Or maybe it’s that rush of dopamine that feels so good when we win something, achieve something, have an epiphany, escape calamity or have merely have fun. It doesn’t last.
And yet, those singular enticements beckon. I have no idea what it’s like to have a book on one or more best-seller lists. I have never taken a bow in Carnegie Hall, Lincoln Center or on a Broadway stage (I’ve done it community theater but…). I’ve never been elected to public office. I never, ever won any money gambling, though I’ve seen others win, and fail to leave the casino until they had lost everything, and more.
I have held my first published book in my hands, and it felt very good. I have my newborn son in my arms and worried about every little thing. I have married the love of my life. I have saved a life. I have seen the sun rise, and set, in beautiful places. I have eaten great food. I have driven a car that looks like a space ship.
My annoying respiratory allergies have gone away. I have survived two heart attacks. Thirty years of karate have blessed me with a black belt, aching knees and a tendency to avoid violent conflict and seek harmonious outcomes.
I want to tell my struggling artist that the artistic fulfillment which he thinks he deserves just doesn’t happen. At best, you get a few moments when you feel good about what you’ve accomplished, especially when you finish a work. Maybe somebody likes your stuff and says so in a way that doesn’t make you go crazy. If you’re published, the work hangs around for others to view for a few weeks, or a month or so, and then, unless a miracle happens, it disappears to make room for the next writer’s stuff. What you’re paid is never a measure of what you, or your work, is worth.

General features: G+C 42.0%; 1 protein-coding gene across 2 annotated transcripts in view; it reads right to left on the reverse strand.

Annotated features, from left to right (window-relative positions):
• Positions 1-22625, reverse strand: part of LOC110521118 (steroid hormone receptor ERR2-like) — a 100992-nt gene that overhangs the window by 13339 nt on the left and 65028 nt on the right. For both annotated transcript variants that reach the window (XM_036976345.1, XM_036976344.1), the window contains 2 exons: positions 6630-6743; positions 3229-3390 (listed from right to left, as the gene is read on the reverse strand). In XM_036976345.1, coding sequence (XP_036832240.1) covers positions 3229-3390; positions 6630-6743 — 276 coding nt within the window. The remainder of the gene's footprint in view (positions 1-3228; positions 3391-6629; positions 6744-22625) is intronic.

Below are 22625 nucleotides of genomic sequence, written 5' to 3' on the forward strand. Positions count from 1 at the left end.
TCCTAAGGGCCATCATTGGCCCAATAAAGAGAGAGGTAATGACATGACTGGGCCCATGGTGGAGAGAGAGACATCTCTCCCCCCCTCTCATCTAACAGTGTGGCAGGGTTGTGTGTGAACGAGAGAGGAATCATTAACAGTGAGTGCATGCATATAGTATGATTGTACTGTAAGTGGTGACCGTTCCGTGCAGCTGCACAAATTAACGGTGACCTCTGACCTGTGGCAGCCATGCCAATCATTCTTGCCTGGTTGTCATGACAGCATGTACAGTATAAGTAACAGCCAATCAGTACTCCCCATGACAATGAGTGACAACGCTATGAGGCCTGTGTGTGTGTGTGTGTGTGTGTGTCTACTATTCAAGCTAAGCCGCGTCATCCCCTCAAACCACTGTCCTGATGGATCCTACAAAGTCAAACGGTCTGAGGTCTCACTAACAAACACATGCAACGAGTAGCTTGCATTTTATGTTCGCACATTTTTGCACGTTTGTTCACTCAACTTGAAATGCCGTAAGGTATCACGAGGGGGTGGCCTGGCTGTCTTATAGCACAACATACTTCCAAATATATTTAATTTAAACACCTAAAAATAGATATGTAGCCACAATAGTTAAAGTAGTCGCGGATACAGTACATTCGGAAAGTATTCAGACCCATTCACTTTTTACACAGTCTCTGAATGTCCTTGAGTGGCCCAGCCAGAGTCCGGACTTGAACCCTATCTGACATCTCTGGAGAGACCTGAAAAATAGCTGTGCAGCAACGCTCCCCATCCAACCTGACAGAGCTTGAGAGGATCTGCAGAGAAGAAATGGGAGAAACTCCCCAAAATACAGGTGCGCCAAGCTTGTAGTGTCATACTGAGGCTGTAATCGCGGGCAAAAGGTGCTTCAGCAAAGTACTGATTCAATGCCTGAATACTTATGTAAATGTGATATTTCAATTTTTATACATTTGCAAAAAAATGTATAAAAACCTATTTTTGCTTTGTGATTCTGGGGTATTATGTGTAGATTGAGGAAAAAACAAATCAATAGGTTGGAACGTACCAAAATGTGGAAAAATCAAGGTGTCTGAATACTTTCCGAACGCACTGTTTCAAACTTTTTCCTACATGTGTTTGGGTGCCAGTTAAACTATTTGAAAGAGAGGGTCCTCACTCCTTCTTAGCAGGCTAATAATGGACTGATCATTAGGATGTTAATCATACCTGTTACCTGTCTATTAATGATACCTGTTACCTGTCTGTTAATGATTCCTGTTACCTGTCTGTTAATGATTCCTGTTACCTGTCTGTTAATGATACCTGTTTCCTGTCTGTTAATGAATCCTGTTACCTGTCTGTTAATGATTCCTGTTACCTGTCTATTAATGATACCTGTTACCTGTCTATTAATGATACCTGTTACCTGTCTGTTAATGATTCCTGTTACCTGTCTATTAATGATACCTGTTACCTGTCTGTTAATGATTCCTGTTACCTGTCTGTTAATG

In other words (and there are always other words), you don’t get what you deserve. The only thing you can depend on is, if you don’t make your art, or, if making art drives you crazy and makes a mess for the people you live with–nothing worthwhile will happen.
If you start and finish your work, if you do so in a way that is reasonably peaceful and productive, then, like a person who has given birth, you have brought something new into the world.
That is more than enough.